Published In the Battle Creek Enquirer
We love visiting Chicago any time of year. It is truly one of the great cities, always offering something new and exciting to experience. Next weekend, though, is a truly unique, first time ever event that is worth a visit.
In 1871, according to legend, a cow kicked over a lantern in a barn and started the Great Chicago Fire, which burned for two days in October of that year. The Great Chicago Fire destroyed thousands of buildings, killed an estimated 300 people and caused an estimated $200 million in damages. Following the huge blaze, the city rebuilt quickly, demonstrating a gritty Chicago can-do attitude.
Next Saturday, join locals along the Chicago River for the inaugural Great Chicago Fire Festival. This different kind of event is billed as a celebration Chicago’s epic resurgence and strength after the Great Fire of 1871. You might ask, “How does one celebrate such an enormous tragedy?” At 8 p.m., fiery cauldrons will be lowered from the bridges, hundreds of kayakers will pull flaming buoys, and three floating sculptures resembling pre-1871 homes will be set ablaze, each revealing a dramatic interior core. The final extravaganza will be a fireworks show set to music in celebration of Chicago’s neighborhoods.
Before the spectacle, starting at 3 p.m., you can stroll along the Riverwalk to sample different food vendors, crafts booths and music. And after the smoke clears, there’s another party aptly called the Afterburn at the Redmoon Theatre. Music, street food, and signature cocktails will entertain participants until the proverbial cows come home at 2 a.m.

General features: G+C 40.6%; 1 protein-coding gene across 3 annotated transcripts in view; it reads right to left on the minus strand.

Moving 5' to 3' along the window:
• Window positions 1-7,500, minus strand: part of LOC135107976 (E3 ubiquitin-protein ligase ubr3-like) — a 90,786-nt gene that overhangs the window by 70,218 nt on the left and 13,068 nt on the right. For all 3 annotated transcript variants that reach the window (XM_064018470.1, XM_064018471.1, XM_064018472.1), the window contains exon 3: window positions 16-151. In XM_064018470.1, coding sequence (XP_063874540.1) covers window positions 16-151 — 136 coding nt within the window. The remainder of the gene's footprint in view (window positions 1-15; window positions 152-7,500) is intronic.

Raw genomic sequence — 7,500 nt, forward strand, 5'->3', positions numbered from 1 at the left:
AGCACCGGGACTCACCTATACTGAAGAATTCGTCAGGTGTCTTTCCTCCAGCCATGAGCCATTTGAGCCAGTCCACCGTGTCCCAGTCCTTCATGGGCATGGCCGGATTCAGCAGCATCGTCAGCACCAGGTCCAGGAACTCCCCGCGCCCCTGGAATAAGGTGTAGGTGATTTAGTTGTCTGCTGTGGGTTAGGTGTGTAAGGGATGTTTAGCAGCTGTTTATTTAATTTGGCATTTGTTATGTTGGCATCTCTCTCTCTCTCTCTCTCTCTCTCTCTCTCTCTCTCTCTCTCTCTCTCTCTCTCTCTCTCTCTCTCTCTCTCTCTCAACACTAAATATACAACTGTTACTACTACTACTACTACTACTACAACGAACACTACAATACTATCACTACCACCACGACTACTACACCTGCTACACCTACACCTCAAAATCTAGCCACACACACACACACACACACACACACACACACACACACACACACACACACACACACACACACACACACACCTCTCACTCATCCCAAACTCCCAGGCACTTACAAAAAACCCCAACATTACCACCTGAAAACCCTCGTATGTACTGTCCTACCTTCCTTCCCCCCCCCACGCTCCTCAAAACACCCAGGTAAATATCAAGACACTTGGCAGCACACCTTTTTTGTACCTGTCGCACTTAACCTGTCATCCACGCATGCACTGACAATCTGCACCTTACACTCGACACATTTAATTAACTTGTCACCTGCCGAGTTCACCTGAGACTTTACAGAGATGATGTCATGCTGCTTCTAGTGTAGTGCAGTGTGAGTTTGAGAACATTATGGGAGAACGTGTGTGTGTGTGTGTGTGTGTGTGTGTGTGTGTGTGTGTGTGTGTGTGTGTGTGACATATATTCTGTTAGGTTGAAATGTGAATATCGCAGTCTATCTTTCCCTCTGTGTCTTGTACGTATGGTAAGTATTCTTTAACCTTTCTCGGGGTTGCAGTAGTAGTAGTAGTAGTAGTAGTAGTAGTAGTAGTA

If you get to Chicago a little earlier on Saturday, I recommend a stop at Eataly, a wonderful new addition to the already marvelous Chicago food scene. A project of celebrity chef Mario Batali and partners, Eataly offers 23 different eating choices, eat-in or take home. Visitors are invited to be active participants in their own eating and drinking experience. We bought bread and wonderful fresh buffalo mozzarella and the real deal Parmesan cheese at one part of the store, before wandering over to another station for a gelato. For our sit-down meal, we settled for the classic marguerite pizza and two different pasta dishes. My husband is a carnivore, so he went to another part of the store for a lunch of rotisserie meats. If you want to stock up on authentic Italian products to cook at home, Eataly also has aisles of imported pastas, oils, vinegars, and other treats from the home country.Where to stay? Although Chicago’s hotel scene is legendary, on a recent trip we opted for a quiet place in the Lincoln Park neighborhood—The Villa D’ Citta, billed as Chicago’s “Old World Style” Luxury Guest House. Conveniently located near dining, nightlife and local attractions, the Villa is a series of rooms in an expansively renovated gated row house, originally built as a family “cottage” in 1887, when wealthy tycoons selected the most desirable locations for their summer season mansions. Villa D’ Citta today has all of the luxurious amenities to make your stay relaxing and unforgettable. From the comfortably appointed guest rooms and suites—each unique with features such as panoramic views, fireplaces, whirlpool baths, saunas and private porches—to the fully tricked-out kitchen, The Villa won’t disappoint. Friendly Innkeeper Cathy took great care of us, steering us to the Sun Deck for a cup of Villa Blend Coffee, specially roasted for The Villa by Intelligentsia—just the sort of touch the Indulgent Traveler appreciates! All in all, it’s a great place to celebrate the resilient spirit of what Carl Sandburg called “The City of the Big Shoulders.”